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Retired Justice Young lobbied to challenge Stabenow

Michael Gerstein, and Jonathan Oosting

Lansing — Retired Michigan Supreme Court Justice Robert Young Jr. is being lobbied to run against Democrat U.S. Sen. Debbie Stabenow in 2018.

“His name has been brought up … as a potential candidate,” GOP consultant Stu Sandler said Friday. “Bob Young is a great guy. He’s been a solid justice on the court, and he’d make a great candidate.”

The 66-year-old Detroit native retired Monday after spending 18 years on the state’s high court, where legal experts said he helped cement a conservative legal philosophy on the court. Young created a new era of collegiality between Democrat-nominated and GOP-nominated justices, resulting in an unprecedented three consecutive two-year terms of being chosen chief justice by his colleagues.

He was the high court’s fourth African-American justice and the first one appointed by a GOP governor.

“He’d be a fantastic candidate,” said Dave Doyle, executive vice president of the Michigan Resource Group, a public relations firm, and a former Michigan Republican Party chairman.

“He is a tremendous legal mind, showed that as chief justice of the Supreme Court he could work very well with not only his conservative colleagues on the bench but his liberal colleagues,” Doyle said. “He’s got a proven track record.”

Tom Shields, president and founder of MRG who considers Young a good friend, said the retired justice made no mention of a desire to run for U.S. Senate during a recent conversation.

“Who knows, though?” Shields said. “Bob has got a lot of energy, but I got all the feeling in the world, all the direction in the world, he was pretty committed to retirement.”

Young was set to return to private appellate practice at the Dickinson Wright law firm.

If he did decide to challenge Stabenow, Young would be a “marvelous candidate,” Shields said. “He’s such a smart guy. I think he would have been a great U.S. Supreme Court justice too if he had been tapped by the Trump administration.”

As a candidate, Trump included Young on a list of 21 judges, justices and other officials he would consider appointed to the nation’s high court. Young dismissed his chances by saying he was too old.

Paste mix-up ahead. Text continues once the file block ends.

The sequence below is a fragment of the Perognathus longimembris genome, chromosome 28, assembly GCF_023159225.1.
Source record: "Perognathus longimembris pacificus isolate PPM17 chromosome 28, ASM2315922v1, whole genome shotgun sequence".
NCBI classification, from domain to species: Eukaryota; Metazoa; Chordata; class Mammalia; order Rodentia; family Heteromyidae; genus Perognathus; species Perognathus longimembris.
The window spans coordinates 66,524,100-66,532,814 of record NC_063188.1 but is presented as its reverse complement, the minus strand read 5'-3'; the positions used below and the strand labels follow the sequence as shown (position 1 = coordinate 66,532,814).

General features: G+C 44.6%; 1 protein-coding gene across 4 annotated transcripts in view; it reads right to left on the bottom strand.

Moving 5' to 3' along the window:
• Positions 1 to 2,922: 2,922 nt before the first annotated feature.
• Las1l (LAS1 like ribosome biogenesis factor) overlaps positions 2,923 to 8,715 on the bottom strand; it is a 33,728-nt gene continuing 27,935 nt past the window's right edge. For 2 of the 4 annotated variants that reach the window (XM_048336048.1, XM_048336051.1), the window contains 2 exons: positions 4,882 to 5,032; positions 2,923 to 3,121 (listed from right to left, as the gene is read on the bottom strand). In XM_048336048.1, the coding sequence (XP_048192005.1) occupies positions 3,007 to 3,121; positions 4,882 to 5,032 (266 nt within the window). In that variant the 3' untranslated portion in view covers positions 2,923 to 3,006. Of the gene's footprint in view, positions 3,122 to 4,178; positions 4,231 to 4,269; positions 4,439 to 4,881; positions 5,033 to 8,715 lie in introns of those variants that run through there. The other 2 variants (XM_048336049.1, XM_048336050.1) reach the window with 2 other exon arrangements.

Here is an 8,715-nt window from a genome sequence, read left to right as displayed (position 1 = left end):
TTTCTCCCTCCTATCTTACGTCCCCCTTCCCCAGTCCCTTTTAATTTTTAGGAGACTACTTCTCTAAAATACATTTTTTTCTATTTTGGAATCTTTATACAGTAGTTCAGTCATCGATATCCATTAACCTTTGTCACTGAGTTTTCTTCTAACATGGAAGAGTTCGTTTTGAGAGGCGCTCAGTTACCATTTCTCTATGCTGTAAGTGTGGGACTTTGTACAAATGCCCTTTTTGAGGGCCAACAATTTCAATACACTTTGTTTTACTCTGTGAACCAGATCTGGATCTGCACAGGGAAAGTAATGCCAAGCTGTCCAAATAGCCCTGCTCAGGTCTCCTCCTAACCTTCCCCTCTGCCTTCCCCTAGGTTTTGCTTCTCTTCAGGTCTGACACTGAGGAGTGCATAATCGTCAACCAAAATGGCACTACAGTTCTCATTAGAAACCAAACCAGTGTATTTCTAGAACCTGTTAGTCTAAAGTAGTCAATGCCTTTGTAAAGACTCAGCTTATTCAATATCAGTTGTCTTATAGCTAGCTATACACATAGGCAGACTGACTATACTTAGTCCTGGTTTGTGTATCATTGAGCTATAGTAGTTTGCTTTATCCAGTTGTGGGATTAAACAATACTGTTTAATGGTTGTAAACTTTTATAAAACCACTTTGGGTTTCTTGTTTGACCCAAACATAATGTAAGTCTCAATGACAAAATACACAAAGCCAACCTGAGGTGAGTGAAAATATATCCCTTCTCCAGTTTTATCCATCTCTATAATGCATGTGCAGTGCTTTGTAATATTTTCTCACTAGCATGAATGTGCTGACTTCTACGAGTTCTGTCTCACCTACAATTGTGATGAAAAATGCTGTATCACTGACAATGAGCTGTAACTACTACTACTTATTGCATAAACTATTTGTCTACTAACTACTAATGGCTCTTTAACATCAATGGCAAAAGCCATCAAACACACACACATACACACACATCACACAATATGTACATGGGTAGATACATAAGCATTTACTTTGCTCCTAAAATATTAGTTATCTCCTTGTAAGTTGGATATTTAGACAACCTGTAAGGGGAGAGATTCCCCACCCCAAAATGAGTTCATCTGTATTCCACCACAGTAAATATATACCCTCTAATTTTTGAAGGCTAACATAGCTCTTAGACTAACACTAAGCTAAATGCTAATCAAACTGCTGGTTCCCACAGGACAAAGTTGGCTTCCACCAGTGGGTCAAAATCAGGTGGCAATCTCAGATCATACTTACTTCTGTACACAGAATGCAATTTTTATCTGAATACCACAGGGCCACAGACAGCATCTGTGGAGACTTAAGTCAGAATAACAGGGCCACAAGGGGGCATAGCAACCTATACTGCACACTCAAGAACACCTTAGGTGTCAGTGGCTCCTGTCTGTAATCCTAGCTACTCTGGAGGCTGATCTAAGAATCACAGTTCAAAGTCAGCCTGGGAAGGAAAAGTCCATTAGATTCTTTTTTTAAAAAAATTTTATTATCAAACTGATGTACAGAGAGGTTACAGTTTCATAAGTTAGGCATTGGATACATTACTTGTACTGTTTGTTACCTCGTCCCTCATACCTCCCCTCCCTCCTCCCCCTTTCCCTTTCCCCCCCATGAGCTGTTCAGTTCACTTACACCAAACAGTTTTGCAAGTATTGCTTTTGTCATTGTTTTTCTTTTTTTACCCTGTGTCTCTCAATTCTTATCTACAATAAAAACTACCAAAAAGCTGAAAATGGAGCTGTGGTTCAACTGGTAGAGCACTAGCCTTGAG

High court justices aren’t normally prepared for the rough and tumble of politics, but Young has been subjected to politically charged attacks while on the court.

In 2000, the Michigan Democratic Party distributed a flier at the National Association for the Advancement of Colored People dinner in Detroit that accused Young of opposing the 1954 U.S. Supreme Court ruling that desegregated public schools.

Young responded by releasing a letter he wrote to party leader Mark Brewer saying the flier’s contention was a “lie.” He said he supported Brown vs. Board of Education but agreed with the criticism that it was based “too much on sociology.”

Stabenow, who is running for a fourth term next year, finished the first quarter with a healthy $4.3 million cash in the bank, according to campaign finance reports. The 66-year-old Lansing-area Democrat raised nearly $1.3 million in the first three months of the year.

The Young development comes as multiple Michigan Republicans have been trying to recruit longtime southwest Michigan Congressman Fred Upton to challenge Democratic U.S. Sen. Debbie Stabenow in 2018.

Upton told The Detroit News on Thursday that he is flattered by the speculation but has not taken any concrete steps to form a campaign against Stabenow, who cruised to re-election in 2012 by defeating former Rep. Pete Hoekstra of Holland by more than 20 percentage points.

Upton said he appreciates the encouragement to run for the statewide office, but has so far “done nothing to either promote or begin to look at that — not even a pebble.”

His political team members haven’t done any polling on the potential matchup, the St. Joseph Republican said, or formed an exploratory committee or attempted to start raising money.

“I guess at some point we’ll consider it, but we don’t have any timeline, and I’m not here in Lansing today to do that,” Upton said outside the Michigan Capitol.

Doyle said Young might have an uphill battle against Upton’s financial advantage if he chose to run for the Republican nomination. Upton had more than $593,000 in cash on hand at the end of March and is a former chairman of the influential House Energy and Commerce Committee who raised nearly $3 million in his 2016 re-election campaign.

“Fred has a big advantage,” he said. “Got a lot of money in the bank, and that is always important in these races. But I’m sure there would be a lot of people lining up to contribute to Bob Young’s campaign if he were to make that decision.”